1 The Electromagnetic Spectrum This flipchart has been adapted from original work, distributed by download or viewed on the Internet, as a free GCSE physics teaching resource by Andy Darvill, physics teacher, Broadoak School, Weston-super-Mare. web site: These pages were written to help liven up delivery of physics, for a topic which, apart from demonstrations, seemed to be largely book-work. You may work your way sequentially through this flipchart or use the HYPERLINK JUMP tool to move to specific sections
2 What is the Electromagnetic Spectrum? Scientists have found that many types of wave can be arranged together like notes on a piano keyboard, to form a scale. What do I need to know about it? For your GCSE's you need to know:- l The names of the types of wave, and the order that they are arranged in. l The uses of each type of wave. l How each type of wave is made. l The dangers of each type of wave.
4 You need to remember: the names of the waves, which ones have high or low frequencies the order they fit into the electromagnetic spectrum All of these are "electromagnetic waves". This means that although they appear to be very different, in fact they're all made of the same kind of vibrations - but at different. All electromagnetic waves travel at the same speed - 300,000,000 metres per second, which is the speed of light.
5 What does "frequency" mean? The frequency of a wave is the number of waves per second. What does "wavelength" mean? The wavelength is the distance from the peak of one wave to the next one.
7 How they are made: Gamma rays are given off by stars, and by some radioactive substances. They are extremely high frequency waves, and carry a large amount of energy. They pass through most materials, and are quite difficult to stop - you need lead or concrete in order to block them out. Uses: Because Gamma rays can kill living cells, they are used to kill cancer cells without having to resort to difficult surgery. This is called "Radiotherapy", and works because cancer cells can't repair themselves like healthy cells can when damaged by gamma rays. Getting the dose right is very important! Doctors can put slightly radioactive substances into a patient's body, then scan them to detect the gamma rays and build up a picture of what's going on inside the patient. These are called "tracers". This is very useful because they can see the body processes actually working, rather than just looking at still pictures.
8 The picture on the left is a "Scintigram", and shows an asthmatic person's lungs. The patient was given a slightly radioactive gas to breathe, and the picture was taken using a gamma camera to detect the radiation. The colours show the air flow in the lungs. In industry, radioactive "tracer" substances can be put into pipes and machinery, then we can detect where the substances go. This is basically the same use as in medicine. Gamma rays kill microbes, and are used to sterilize food so that it will keep fresh for longer. This is known as "irradiated" food. Gamma rays are also used to sterilize medical equipment. Dangers: Gamma rays cause cell damage and can cause a variety of cancers. They cause mutations in growing tissues, so unborn babies are especially vulnerable.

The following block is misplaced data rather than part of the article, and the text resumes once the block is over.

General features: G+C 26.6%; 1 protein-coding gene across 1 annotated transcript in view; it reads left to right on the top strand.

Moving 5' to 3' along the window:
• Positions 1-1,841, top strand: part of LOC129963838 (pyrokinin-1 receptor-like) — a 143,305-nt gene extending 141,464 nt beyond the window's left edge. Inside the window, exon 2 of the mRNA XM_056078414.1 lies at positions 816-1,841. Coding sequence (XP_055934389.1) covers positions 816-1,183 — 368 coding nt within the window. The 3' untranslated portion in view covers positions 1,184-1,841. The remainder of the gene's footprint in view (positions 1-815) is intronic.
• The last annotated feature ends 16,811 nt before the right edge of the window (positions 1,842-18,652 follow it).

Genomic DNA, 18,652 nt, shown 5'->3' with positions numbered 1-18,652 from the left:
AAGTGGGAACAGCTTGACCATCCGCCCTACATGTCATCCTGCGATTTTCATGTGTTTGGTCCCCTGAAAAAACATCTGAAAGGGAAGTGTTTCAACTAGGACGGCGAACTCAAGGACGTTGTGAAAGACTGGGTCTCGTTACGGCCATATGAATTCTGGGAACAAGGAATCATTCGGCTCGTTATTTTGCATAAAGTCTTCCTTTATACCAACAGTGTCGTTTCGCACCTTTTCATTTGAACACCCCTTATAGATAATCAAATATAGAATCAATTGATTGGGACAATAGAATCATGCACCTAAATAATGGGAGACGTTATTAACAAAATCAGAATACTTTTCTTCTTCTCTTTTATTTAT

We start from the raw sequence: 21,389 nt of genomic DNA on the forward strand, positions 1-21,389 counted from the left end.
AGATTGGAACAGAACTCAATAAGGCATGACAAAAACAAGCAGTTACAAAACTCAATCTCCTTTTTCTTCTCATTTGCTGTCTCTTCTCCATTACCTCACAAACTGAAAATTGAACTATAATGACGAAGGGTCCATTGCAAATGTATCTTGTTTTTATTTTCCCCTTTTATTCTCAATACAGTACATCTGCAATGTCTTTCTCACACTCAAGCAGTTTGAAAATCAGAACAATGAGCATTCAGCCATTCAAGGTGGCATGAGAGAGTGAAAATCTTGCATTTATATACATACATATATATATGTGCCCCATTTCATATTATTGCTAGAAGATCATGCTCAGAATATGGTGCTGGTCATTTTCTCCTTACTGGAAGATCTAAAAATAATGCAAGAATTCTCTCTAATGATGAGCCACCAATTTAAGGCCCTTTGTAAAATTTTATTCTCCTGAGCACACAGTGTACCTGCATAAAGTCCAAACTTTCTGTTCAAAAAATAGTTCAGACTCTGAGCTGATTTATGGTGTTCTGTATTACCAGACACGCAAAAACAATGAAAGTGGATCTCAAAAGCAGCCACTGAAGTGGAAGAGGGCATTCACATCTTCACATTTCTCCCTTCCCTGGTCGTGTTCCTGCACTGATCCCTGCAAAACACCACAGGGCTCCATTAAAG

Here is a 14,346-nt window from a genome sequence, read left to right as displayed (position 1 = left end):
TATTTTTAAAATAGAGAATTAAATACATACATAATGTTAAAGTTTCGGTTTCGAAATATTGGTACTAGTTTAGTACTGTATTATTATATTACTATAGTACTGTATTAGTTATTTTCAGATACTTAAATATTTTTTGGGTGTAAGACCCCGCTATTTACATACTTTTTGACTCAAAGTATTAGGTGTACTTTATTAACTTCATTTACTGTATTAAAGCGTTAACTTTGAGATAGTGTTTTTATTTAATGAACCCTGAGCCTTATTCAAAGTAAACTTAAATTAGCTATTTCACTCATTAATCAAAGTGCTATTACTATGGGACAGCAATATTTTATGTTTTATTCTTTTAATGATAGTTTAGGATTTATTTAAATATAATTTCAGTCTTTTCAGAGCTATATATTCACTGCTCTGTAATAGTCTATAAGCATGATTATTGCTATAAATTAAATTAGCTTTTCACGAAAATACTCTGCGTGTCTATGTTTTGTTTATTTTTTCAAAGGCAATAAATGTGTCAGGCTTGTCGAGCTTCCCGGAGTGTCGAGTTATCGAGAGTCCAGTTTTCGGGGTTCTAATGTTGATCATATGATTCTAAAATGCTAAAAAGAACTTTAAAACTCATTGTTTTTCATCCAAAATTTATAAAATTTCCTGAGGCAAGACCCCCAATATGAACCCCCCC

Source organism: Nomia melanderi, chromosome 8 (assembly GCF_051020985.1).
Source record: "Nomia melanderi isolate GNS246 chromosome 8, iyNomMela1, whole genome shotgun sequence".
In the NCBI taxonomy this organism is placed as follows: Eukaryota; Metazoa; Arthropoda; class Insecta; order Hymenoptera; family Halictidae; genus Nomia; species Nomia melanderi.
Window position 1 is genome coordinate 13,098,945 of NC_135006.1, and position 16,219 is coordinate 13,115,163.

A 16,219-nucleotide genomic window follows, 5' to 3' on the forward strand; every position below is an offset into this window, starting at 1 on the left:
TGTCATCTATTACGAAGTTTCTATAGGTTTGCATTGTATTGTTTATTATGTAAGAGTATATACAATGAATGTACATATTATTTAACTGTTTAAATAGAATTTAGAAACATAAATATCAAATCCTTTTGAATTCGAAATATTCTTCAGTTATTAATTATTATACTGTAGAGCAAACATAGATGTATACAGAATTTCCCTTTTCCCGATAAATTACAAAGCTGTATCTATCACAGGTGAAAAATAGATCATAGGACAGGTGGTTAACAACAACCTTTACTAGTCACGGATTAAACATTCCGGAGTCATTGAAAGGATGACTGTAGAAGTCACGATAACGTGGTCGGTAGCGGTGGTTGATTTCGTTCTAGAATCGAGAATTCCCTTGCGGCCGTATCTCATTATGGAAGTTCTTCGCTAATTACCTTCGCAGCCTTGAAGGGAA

9 How they are made: X-rays are very high frequency waves, and carry a lot of energy. They will pass through most substances, and this makes them useful in medicine and industry to see inside things. X-rays are given off by stars, and strongly by some types of nebula. When we use X-rays, we make them by firing a beam of electrons at a "target". If we fire the electrons with enough energy, X-rays will be produced.
10 Uses: X-rays are used by doctors to see inside people. They pass easily through soft tissues, but not so easily through bones. We send a beam of X-Rays through the patient and onto a piece of film, which goes dark where X-Rays hit it. This leaves white patches on the film where the bones were in the way. Lower energy X-Rays don't pass through tissues as easily, and can be used to scan soft areas such as the brain Sometimes a doctor will give a patient a "Barium Meal", which is a drink of Barium Sulphate. This will absorb X-rays, and so the patient's intestines will show up clearly on a X-Ray image.